With key Democratic lawmakers in Congress apparently on the verge of finally striking a deal with the Trump administration that would enable passage of the US-Mexico-Canada Agreement, possibly in the coming months, now seemed an opportune time for an update on the ratification process in Washington and for a brief refresher on key changes in the new trade pact from its 25-year-old predecessor.
Signed by the leaders of Canada, Mexico and the United States on November 30, 2018 following more than a year of intense negotiations, the revamped North American Free Trade Agreement has so far only been ratified by Mexico. In Washington, House Democrats have been negotiating with U.S. Trade Representative Robert Lighthizer on certain provisions in the USMCA implementing legislation since June.
Among the unresolved issues that lawmakers in Washington have been wrestling with include: hammering out specifics of a labour inspection process to ensure that Mexican factories are upholding the USMCA’s new rules covering worker rights; the commitment of resources for new cross-border environmental provisions that, unlike NAFTA, have enforceable guidelines around water and air quality; and a compromise on intellectual property rights pertaining to biologics.
Throughout the talks, addressing the enforceability of labour provisions in the deal, as well as assurances that Mexico can fully implement its labour reforms, have proven the most difficult challenges to overcome.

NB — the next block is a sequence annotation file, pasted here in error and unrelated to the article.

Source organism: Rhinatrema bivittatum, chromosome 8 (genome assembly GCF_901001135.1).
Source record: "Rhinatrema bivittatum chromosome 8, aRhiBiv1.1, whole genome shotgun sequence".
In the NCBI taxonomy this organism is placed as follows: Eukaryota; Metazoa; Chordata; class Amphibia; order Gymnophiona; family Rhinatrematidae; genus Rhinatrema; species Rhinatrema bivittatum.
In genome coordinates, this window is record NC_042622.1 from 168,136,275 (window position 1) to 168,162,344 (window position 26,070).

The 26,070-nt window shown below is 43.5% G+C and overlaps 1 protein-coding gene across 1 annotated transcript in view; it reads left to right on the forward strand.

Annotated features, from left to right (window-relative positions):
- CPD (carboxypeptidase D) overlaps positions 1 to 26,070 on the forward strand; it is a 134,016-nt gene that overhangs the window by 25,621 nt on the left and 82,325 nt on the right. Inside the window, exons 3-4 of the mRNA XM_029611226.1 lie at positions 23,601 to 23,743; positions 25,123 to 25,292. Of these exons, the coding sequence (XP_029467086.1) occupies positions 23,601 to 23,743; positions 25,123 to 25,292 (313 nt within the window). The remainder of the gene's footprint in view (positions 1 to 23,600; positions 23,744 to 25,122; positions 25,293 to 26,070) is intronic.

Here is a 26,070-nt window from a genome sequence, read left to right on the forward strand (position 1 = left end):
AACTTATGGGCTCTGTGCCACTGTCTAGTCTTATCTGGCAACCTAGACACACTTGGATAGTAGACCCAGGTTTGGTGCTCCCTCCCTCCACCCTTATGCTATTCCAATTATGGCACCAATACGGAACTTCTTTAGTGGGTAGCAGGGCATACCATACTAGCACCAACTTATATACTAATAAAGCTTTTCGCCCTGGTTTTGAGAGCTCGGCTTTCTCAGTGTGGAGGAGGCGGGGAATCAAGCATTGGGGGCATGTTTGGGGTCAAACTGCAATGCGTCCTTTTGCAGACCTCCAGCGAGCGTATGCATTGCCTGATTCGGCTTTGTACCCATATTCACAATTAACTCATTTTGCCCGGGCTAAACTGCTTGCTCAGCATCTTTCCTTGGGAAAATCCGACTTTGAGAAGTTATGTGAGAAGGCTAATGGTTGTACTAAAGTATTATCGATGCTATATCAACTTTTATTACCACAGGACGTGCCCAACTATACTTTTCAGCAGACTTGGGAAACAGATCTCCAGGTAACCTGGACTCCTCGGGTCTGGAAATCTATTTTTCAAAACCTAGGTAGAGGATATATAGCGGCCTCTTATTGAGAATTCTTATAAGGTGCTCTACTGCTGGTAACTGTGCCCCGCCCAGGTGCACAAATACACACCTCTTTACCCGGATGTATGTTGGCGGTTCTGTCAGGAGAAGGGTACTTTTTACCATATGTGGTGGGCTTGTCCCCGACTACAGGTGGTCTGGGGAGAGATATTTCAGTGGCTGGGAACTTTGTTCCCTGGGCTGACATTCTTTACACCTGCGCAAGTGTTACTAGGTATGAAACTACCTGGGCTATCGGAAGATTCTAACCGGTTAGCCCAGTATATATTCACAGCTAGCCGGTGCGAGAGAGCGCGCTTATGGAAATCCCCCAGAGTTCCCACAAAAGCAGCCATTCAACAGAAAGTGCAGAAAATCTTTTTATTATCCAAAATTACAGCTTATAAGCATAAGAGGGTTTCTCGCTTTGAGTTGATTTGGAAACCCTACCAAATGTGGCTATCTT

Just recently, the heads of a dozen organized labour groups that comprise the AFL-CIO’s Industrial Union Council, which represents more than 4.5 million workers, urged lawmakers not to “waste this rare opportunity” to fix issues in U.S. trade policy, warning that after the “disastrous consequences of NAFTA” they would “not accept half measures.”
AFL-CIO President Richard Trumka met earlier this week with House Speaker Nancy Pelosi and Ways and Means Chairman Richard Neal to hash out labour’s concerns in ongoing discussions over the renegotiated NAFTA deal. At an AFL-CIO event afterwards, the influential labour leader said that while progress was being made “slowly but surely” in negotiations with USTR Lighthizer, the Trump administration is “not there yet” on the NAFTA replacement deal.
In a brief joint statement yesterday, Pelosi and Neal said Lighthizer needs to agree to secure changes to make the labour provisions truly enforceable for a vote on the USMCA to occur.
“Today, we met with AFL-CIO President Richard Trumka and reviewed progress in House Democrats’ USMCA negotiations with the U.S. Trade Representative. We can reach an agreement on USMCA when the Trade Representative makes the new NAFTA agreement enforceable for America’s workers,” the senior Democrats said.
Opinion in Congress is divided as to whether the trade deal can reach a floor vote in December. Top Democrats hope a deal over the big sticking point of labour enforcement can be struck with the administration by Thanksgiving.
Other lawmakers, though, don’t feel there is sufficient time to pass a deal given the limited number of legislative days remaining this year. However, despite being at odds over timing and certain political considerations, most Democrats now say that it’s a matter of when — not if — USMCA will be passed.
Need More Information?
- Office of the U.S. Trade Representative – United States-Mexico-Canada Agreement
- U.S. International Trade Commission – Likely Impact on the U.S. Economy and on Specific Industry Sectors
Should you have any questions about the various changes that will take effect once the USMCA enters into law and how they might affect your business, don’t hesitate to contact us – our trade experts are here to help.